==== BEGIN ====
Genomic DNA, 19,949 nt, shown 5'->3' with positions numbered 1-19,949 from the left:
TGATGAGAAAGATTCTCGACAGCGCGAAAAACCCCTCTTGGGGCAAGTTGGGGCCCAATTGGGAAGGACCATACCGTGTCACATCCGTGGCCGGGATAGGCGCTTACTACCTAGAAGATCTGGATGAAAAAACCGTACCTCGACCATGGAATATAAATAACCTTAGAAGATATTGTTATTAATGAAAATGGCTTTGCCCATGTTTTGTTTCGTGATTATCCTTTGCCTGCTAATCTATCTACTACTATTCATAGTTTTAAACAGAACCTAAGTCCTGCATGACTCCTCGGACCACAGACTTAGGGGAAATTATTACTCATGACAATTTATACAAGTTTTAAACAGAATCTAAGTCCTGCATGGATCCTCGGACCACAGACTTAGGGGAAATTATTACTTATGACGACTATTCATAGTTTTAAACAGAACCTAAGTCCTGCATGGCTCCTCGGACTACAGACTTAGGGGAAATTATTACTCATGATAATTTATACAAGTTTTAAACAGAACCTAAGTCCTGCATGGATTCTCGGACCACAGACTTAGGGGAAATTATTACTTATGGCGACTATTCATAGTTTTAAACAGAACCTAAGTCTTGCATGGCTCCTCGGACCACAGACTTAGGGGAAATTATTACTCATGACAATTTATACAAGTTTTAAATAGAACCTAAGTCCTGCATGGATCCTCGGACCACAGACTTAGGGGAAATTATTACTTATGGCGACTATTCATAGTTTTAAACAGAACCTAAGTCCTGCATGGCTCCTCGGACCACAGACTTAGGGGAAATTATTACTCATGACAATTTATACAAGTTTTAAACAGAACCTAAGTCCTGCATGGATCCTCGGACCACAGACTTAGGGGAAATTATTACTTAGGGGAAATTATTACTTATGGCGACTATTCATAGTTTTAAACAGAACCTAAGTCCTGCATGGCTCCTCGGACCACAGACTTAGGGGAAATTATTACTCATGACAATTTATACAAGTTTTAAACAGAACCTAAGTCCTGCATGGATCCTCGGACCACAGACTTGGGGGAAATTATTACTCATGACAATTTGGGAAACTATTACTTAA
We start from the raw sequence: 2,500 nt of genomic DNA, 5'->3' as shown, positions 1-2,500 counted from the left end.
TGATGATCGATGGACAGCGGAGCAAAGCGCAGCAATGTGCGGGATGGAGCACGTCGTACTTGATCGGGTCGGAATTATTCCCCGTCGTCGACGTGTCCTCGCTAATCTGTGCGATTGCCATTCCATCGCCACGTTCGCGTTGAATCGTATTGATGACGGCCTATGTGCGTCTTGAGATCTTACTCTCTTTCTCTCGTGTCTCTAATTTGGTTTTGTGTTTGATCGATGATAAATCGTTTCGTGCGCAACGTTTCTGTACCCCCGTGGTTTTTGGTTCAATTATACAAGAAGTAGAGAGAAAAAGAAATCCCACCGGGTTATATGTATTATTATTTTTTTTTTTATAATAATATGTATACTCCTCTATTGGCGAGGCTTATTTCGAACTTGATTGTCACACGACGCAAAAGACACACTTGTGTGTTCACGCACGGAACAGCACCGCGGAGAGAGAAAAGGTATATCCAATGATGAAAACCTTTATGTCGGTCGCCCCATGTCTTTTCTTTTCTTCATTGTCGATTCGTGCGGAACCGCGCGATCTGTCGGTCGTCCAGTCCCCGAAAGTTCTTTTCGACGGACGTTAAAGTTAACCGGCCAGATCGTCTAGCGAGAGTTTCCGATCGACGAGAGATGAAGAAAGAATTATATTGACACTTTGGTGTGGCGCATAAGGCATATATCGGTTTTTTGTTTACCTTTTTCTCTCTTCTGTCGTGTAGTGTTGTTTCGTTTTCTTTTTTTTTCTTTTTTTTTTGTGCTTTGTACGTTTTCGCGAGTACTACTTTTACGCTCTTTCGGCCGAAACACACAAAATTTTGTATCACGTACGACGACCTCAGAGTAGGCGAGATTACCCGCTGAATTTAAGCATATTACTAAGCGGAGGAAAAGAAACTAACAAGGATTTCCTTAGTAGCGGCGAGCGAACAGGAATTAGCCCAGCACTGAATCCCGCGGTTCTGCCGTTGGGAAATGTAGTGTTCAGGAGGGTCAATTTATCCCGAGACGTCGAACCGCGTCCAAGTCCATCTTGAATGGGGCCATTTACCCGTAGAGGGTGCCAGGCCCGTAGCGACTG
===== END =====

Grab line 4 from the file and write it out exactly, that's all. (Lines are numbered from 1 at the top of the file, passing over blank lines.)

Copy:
TGATGATCGATGGACAGCGGAGCAAAGCGCAGCAATGTGCGGGATGGAGCACGTCGTACTTGATCGGGTCGGAATTATTCCCCGTCGTCGACGTGTCCTCGCTAATCTGTGCGATTGCCATTCCATCGCCACGTTCGCGTTGAATCGTATTGATGACGGCCTATGTGCGTCTTGAGATCTTACTCTCTTTCTCTCGTGTCTCTAATTTGGTTTTGTGTTTGATCGATGATAAATCGTTTCGTGCGCAACGTTTCTGTACCCCCGTGGTTTTTGGTTCAATTATACAAGAAGTAGAGAGAAAAAGAAATCCCACCGGGTTATATGTATTATTATTTTTTTTTTTATAATAATATGTATACTCCTCTATTGGCGAGGCTTATTTCGAACTTGATTGTCACACGACGCAAAAGACACACTTGTGTGTTCACGCACGGAACAGCACCGCGGAGAGAGAAAAGGTATATCCAATGATGAAAACCTTTATGTCGGTCGCCCCATGTCTTTTCTTTTCTTCATTGTCGATTCGTGCGGAACCGCGCGATCTGTCGGTCGTCCAGTCCCCGAAAGTTCTTTTCGACGGACGTTAAAGTTAACCGGCCAGATCGTCTAGCGAGAGTTTCCGATCGACGAGAGATGAAGAAAGAATTATATTGACACTTTGGTGTGGCGCATAAGGCATATATCGGTTTTTTGTTTACCTTTTTCTCTCTTCTGTCGTGTAGTGTTGTTTCGTTTTCTTTTTTTTTCTTTTTTTTTTGTGCTTTGTACGTTTTCGCGAGTACTACTTTTACGCTCTTTCGGCCGAAACACACAAAATTTTGTATCACGTACGACGACCTCAGAGTAGGCGAGATTACCCGCTGAATTTAAGCATATTACTAAGCGGAGGAAAAGAAACTAACAAGGATTTCCTTAGTAGCGGCGAGCGAACAGGAATTAGCCCAGCACTGAATCCCGCGGTTCTGCCGTTGGGAAATGTAGTGTTCAGGAGGGTCAATTTATCCCGAGACGTCGAACCGCGTCCAAGTCCATCTTGAATGGGGCCATTTACCCGTAGAGGGTGCCAGGCCCGTAGCGACTG